Mike and Jeffrey Carr, a father and son from Linthicum, sat behind the Orioles dugout for Thursday’s game, and while the netting that was over the dugout wasn’t a huge distraction, Jeffrey said it creates a sense of detachment from the players fans come to watch.
“A big deal was always flipping balls over the dugout,” said Jeffrey Carr, a 20-year-old UMBC student. “It’s more of a personal interaction with the players. Now, I don’t want to say they’re caged in, but there’s that aesthetic. There’s a barrier, even if it’s just a net. The interaction doesn’t feel as personal. Now, you have to toss them over the net instead of just roll it to a kid or hand stuff over the dugout. … To be a baseball fan, it has this separation from the players that I don’t like. But I’m also one of those people who if I’m at a game, I’m not texting or reading. I’m here very much for the game, so I’m here for the foul balls.”
The previous night, they went to watch the Orioles play on the road against the New York Yankees in Tampa, where they said the netting seemed to be thicker and more obtrusive, but it didn’t reach beyond the dugouts as it does at Ed Smith Stadium.
“You can’t see — the one at Steinbrenner Field, it’s so thick,” said Mike Carr, 64. “It distorts your vision a little bit. This one isn’t too bad. I think it’s great as far as nobody getting hurt anymore. It will take a while to get used to it. The netting behind home plate, it seems like it doesn’t distort it as much. Maybe it’s because we’ve never had it before.”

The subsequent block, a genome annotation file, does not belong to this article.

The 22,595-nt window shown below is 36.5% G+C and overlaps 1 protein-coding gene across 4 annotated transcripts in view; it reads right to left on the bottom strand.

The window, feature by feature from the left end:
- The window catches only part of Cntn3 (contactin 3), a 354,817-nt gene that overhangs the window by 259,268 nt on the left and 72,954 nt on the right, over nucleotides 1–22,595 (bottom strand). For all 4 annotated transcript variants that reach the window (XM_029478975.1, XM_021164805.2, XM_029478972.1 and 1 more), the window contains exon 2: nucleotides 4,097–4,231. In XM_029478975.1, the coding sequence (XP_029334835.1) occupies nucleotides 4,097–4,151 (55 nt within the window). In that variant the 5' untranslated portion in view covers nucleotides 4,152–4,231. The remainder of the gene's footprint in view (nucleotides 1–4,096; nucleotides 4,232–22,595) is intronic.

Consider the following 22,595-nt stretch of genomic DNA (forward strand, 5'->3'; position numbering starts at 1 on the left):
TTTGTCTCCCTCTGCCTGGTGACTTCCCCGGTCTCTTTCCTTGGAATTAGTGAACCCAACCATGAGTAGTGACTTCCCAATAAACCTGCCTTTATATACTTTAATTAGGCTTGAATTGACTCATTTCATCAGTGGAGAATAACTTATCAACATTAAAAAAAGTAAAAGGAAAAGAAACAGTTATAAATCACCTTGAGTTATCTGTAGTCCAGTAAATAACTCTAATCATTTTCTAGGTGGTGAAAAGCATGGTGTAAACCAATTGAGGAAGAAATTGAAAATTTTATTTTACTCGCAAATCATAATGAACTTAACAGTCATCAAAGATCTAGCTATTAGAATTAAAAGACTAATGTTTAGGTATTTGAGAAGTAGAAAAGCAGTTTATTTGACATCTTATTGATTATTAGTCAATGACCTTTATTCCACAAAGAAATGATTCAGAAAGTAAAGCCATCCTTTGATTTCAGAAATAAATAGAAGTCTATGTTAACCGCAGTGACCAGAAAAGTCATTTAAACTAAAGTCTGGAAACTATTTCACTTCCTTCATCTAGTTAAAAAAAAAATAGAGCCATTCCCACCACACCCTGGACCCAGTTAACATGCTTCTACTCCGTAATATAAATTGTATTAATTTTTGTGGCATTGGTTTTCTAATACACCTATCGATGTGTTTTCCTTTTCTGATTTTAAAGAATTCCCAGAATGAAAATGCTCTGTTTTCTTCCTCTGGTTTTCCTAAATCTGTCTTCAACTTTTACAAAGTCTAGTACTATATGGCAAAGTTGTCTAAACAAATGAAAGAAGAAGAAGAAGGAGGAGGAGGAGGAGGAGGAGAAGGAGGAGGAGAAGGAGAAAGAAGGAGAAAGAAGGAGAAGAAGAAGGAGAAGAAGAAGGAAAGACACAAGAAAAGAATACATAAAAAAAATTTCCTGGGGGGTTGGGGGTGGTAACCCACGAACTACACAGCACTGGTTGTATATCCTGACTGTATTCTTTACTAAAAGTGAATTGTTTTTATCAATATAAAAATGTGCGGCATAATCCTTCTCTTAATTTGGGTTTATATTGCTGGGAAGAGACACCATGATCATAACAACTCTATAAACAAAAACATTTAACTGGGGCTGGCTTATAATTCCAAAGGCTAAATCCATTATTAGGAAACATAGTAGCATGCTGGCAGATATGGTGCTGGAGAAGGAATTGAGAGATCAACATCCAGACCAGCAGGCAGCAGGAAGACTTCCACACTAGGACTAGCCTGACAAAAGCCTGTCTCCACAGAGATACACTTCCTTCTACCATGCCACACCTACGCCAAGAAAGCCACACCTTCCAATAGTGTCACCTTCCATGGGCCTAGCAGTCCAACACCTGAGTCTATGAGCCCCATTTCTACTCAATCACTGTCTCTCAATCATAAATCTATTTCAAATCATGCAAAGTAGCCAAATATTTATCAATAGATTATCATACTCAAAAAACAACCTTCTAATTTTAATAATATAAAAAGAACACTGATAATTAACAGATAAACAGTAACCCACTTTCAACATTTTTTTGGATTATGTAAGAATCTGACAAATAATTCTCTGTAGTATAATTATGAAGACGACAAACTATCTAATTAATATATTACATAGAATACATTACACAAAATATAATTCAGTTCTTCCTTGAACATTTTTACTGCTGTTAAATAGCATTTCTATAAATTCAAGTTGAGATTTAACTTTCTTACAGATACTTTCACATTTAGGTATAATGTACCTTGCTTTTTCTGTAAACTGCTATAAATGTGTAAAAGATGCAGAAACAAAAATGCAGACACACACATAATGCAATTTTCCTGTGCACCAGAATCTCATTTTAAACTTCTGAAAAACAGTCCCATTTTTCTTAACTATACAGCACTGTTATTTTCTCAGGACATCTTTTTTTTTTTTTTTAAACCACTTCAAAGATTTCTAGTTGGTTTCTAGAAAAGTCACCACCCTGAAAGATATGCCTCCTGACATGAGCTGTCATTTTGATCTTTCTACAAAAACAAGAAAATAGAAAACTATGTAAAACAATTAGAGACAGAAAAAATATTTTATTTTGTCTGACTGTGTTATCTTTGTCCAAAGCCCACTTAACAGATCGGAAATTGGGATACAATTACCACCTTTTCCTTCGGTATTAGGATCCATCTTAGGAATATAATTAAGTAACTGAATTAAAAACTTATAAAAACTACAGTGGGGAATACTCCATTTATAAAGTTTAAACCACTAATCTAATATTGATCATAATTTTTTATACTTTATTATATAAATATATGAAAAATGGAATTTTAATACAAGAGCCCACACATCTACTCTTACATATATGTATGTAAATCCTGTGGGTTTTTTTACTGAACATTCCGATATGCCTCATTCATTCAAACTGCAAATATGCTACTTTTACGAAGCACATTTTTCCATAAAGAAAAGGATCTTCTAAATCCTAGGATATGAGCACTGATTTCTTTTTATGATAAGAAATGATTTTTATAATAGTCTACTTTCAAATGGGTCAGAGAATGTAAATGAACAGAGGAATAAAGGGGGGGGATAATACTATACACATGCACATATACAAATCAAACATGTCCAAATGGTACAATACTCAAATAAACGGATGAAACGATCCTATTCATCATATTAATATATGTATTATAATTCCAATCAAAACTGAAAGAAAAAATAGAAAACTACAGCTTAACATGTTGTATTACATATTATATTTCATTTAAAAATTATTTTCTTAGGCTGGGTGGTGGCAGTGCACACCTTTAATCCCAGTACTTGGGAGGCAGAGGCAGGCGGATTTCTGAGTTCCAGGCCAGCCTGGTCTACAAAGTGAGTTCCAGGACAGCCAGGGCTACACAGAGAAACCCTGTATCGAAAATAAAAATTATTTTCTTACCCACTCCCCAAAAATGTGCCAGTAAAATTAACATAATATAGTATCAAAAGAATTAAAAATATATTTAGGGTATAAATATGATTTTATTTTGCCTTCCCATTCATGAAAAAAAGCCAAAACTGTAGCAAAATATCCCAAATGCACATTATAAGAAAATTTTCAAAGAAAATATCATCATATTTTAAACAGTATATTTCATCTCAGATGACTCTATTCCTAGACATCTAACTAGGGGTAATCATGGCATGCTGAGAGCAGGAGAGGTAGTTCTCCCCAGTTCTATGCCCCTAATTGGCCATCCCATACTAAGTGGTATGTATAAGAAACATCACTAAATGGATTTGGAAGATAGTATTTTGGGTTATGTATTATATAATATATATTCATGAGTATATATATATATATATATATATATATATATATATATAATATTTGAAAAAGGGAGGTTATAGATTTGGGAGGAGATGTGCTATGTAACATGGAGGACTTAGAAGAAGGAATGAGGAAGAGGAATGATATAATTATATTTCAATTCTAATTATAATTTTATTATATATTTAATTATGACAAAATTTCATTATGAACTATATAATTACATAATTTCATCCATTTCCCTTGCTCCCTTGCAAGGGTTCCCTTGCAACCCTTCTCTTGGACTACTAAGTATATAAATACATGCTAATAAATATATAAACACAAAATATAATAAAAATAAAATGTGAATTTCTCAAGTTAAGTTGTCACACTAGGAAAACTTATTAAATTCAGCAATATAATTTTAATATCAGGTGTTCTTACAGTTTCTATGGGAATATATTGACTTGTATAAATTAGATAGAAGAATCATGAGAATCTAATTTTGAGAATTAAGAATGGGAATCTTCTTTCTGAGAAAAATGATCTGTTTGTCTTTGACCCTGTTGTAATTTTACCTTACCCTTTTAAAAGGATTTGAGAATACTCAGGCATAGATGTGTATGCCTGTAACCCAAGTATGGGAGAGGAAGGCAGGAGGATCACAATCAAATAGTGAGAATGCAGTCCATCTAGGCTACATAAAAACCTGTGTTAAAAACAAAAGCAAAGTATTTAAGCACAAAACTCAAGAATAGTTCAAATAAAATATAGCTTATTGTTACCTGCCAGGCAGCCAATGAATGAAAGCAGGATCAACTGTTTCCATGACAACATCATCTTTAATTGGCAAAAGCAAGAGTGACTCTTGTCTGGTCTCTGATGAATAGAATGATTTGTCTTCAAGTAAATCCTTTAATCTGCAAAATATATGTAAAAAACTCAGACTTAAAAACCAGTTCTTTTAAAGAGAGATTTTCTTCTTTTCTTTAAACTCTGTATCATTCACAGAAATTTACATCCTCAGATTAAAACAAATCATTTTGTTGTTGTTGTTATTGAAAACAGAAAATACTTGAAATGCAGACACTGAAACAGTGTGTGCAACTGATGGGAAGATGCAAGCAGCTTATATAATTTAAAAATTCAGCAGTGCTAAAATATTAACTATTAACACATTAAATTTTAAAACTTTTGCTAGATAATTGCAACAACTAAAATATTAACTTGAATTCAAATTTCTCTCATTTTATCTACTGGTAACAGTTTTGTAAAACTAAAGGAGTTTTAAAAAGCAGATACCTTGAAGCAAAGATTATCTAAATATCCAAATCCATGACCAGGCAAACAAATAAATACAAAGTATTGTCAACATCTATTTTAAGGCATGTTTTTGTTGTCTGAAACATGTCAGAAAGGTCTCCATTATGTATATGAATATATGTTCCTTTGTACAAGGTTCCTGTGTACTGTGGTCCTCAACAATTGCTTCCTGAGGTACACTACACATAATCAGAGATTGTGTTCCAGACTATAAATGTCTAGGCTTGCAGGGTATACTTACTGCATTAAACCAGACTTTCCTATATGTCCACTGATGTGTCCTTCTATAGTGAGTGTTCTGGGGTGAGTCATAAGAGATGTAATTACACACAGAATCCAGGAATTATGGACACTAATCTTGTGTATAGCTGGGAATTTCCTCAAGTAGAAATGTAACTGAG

Said Jeffrey Carr: “That’s why you sit here. You get that feel. It’s not like I can’t see through it, but it’s this barrier. We were with a guy at the Yankees game last night and he was taking pictures and all his pictures had this watermark that was this netting in the foreground. I think it’s better for safety, but as far as interaction, it hurt your ability to be able to connect with the players.”
Along with the proximity to the field of play, Norman said that demographic of a spring training crowd makes the expanded netting important.
“There’s the fact that in spring training, you have a lot of families here, which means you have children down in this section and you also have an older population that is coming to the game, too, for the most part, than what you’ll find in the regular season,” Norman said. “Therefore, if you take that into consideration, the reaction time may not be as good as it once was. I’m speaking for myself.”
After sitting behind the netting, Jeffrey Carr said he might be more likely to purchase seats higher up at Camden Yards so the nets wouldn’t be in his line of sight as much.
“I think for me personally, it makes me want to sit on the club level more,” he said. “Usually we have both seats behind home plate, but when I’m looking at Opening Day tickets, it might affect my buying choice as opposed to sitting right behind the dugout.”